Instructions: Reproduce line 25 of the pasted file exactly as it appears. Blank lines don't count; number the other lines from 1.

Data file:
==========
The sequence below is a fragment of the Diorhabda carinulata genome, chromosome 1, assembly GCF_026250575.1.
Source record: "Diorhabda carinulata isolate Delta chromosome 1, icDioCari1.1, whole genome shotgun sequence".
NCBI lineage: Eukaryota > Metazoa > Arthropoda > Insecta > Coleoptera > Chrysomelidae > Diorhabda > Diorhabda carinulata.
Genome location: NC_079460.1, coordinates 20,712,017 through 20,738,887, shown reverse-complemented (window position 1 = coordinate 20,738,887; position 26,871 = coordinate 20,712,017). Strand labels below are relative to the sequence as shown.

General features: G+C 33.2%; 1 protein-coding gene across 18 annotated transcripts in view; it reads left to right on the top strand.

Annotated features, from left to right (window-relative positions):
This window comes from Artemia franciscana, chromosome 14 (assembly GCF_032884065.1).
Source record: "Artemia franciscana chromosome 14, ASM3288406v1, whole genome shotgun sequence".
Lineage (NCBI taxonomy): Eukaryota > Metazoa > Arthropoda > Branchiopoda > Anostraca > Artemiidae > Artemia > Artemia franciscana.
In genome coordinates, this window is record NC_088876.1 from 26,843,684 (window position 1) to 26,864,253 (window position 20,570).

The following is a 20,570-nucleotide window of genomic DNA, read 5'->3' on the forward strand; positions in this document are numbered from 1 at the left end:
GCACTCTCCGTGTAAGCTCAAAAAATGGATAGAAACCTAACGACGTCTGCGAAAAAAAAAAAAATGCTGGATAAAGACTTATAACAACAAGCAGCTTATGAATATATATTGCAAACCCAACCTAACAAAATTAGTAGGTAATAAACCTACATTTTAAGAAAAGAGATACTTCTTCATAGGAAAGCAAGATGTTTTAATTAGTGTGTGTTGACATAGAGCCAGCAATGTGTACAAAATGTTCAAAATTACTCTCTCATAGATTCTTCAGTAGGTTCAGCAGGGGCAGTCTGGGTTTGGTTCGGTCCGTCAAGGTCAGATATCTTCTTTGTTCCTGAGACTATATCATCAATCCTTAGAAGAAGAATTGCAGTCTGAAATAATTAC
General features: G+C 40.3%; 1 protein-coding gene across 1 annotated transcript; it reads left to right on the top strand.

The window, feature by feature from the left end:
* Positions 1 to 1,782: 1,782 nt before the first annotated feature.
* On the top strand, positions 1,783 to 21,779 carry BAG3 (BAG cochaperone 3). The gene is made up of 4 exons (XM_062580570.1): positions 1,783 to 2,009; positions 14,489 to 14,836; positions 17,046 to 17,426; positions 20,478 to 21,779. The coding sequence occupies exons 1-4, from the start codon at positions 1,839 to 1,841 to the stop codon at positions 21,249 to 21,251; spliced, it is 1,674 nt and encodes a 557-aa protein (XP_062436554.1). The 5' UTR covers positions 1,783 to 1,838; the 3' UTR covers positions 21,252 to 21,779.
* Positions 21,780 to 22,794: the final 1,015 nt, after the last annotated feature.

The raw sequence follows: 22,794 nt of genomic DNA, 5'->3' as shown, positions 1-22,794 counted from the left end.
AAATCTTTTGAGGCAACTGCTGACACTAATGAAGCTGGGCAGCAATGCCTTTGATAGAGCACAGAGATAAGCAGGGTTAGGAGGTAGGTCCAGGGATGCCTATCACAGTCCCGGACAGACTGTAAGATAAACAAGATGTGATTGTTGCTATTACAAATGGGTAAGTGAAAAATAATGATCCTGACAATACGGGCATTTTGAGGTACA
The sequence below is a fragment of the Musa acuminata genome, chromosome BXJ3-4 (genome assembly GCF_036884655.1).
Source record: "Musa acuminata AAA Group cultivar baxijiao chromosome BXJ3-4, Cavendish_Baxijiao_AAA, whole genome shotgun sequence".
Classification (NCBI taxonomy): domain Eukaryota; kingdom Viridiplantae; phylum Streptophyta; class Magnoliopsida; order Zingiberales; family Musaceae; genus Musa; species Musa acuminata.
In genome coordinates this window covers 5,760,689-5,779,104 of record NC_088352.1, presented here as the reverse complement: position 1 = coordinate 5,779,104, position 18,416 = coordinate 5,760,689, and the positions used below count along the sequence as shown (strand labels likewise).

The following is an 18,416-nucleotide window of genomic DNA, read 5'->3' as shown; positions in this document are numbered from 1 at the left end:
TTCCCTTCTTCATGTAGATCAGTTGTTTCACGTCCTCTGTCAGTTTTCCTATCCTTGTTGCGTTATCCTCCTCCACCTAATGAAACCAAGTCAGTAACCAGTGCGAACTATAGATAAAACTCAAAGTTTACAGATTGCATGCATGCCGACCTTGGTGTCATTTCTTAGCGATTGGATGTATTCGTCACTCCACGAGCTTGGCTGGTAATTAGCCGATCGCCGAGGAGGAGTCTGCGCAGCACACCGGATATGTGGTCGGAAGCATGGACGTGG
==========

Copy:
TTCCCTTCTTCATGTAGATCAGTTGTTTCACGTCCTCTGTCAGTTTTCCTATCCTTGTTGCGTTATCCTCCTCCACCTAATGAAACCAAGTCAGTAACCAGTGCGAACTATAGATAAAACTCAAAGTTTACAGATTGCATGCATGCCGACCTTGGTGTCATTTCTTAGCGATTGGATGTATTCGTCACTCCACGAGCTTGGCTGGTAATTAGCCGATCGCCGAGGAGGAGTCTGCGCAGCACACCGGATATGTGGTCGGAAGCATGGACGTGG